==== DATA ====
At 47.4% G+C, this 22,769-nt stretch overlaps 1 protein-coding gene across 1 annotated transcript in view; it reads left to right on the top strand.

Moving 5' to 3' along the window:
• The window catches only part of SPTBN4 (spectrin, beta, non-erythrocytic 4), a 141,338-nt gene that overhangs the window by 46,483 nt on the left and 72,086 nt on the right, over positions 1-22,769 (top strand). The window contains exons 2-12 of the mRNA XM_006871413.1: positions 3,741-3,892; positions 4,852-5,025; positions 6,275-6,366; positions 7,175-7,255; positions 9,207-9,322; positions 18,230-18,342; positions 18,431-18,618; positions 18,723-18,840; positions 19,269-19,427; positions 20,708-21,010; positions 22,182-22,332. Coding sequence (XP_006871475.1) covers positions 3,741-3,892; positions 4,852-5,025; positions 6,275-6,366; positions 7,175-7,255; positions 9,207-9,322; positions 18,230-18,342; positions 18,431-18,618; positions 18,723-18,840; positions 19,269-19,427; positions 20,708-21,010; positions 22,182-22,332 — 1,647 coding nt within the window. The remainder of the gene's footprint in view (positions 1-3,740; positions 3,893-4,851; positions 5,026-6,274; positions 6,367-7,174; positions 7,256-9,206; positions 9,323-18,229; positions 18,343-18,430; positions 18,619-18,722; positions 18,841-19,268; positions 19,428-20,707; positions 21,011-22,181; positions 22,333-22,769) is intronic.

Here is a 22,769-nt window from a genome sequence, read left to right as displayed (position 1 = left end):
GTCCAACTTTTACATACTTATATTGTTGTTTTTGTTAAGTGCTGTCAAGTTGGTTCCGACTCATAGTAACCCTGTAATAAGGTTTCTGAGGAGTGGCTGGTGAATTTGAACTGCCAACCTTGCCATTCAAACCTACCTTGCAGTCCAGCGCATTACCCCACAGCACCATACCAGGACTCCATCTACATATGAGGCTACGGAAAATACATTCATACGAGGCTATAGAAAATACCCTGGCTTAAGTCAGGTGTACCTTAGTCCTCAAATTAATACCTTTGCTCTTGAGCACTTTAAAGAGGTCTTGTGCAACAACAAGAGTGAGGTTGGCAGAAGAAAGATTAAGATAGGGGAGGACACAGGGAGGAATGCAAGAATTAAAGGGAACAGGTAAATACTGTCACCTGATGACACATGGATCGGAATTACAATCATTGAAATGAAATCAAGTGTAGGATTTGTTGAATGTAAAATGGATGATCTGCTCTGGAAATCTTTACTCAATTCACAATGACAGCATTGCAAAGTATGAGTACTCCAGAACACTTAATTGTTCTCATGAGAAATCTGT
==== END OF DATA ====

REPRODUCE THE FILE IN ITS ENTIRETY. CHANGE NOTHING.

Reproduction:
At 47.4% G+C, this 22,769-nt stretch overlaps 1 protein-coding gene across 1 annotated transcript in view; it reads left to right on the top strand.

Moving 5' to 3' along the window:
• The window catches only part of SPTBN4 (spectrin, beta, non-erythrocytic 4), a 141,338-nt gene that overhangs the window by 46,483 nt on the left and 72,086 nt on the right, over positions 1-22,769 (top strand). The window contains exons 2-12 of the mRNA XM_006871413.1: positions 3,741-3,892; positions 4,852-5,025; positions 6,275-6,366; positions 7,175-7,255; positions 9,207-9,322; positions 18,230-18,342; positions 18,431-18,618; positions 18,723-18,840; positions 19,269-19,427; positions 20,708-21,010; positions 22,182-22,332. Coding sequence (XP_006871475.1) covers positions 3,741-3,892; positions 4,852-5,025; positions 6,275-6,366; positions 7,175-7,255; positions 9,207-9,322; positions 18,230-18,342; positions 18,431-18,618; positions 18,723-18,840; positions 19,269-19,427; positions 20,708-21,010; positions 22,182-22,332 — 1,647 coding nt within the window. The remainder of the gene's footprint in view (positions 1-3,740; positions 3,893-4,851; positions 5,026-6,274; positions 6,367-7,174; positions 7,256-9,206; positions 9,323-18,229; positions 18,343-18,430; positions 18,619-18,722; positions 18,841-19,268; positions 19,428-20,707; positions 21,011-22,181; positions 22,333-22,769) is intronic.

Here is a 22,769-nt window from a genome sequence, read left to right as displayed (position 1 = left end):
GTCCAACTTTTACATACTTATATTGTTGTTTTTGTTAAGTGCTGTCAAGTTGGTTCCGACTCATAGTAACCCTGTAATAAGGTTTCTGAGGAGTGGCTGGTGAATTTGAACTGCCAACCTTGCCATTCAAACCTACCTTGCAGTCCAGCGCATTACCCCACAGCACCATACCAGGACTCCATCTACATATGAGGCTACGGAAAATACATTCATACGAGGCTATAGAAAATACCCTGGCTTAAGTCAGGTGTACCTTAGTCCTCAAATTAATACCTTTGCTCTTGAGCACTTTAAAGAGGTCTTGTGCAACAACAAGAGTGAGGTTGGCAGAAGAAAGATTAAGATAGGGGAGGACACAGGGAGGAATGCAAGAATTAAAGGGAACAGGTAAATACTGTCACCTGATGACACATGGATCGGAATTACAATCATTGAAATGAAATCAAGTGTAGGATTTGTTGAATGTAAAATGGATGATCTGCTCTGGAAATCTTTACTCAATTCACAATGACAGCATTGCAAAGTATGAGTACTCCAGAACACTTAATTGTTCTCATGAGAAATCTGT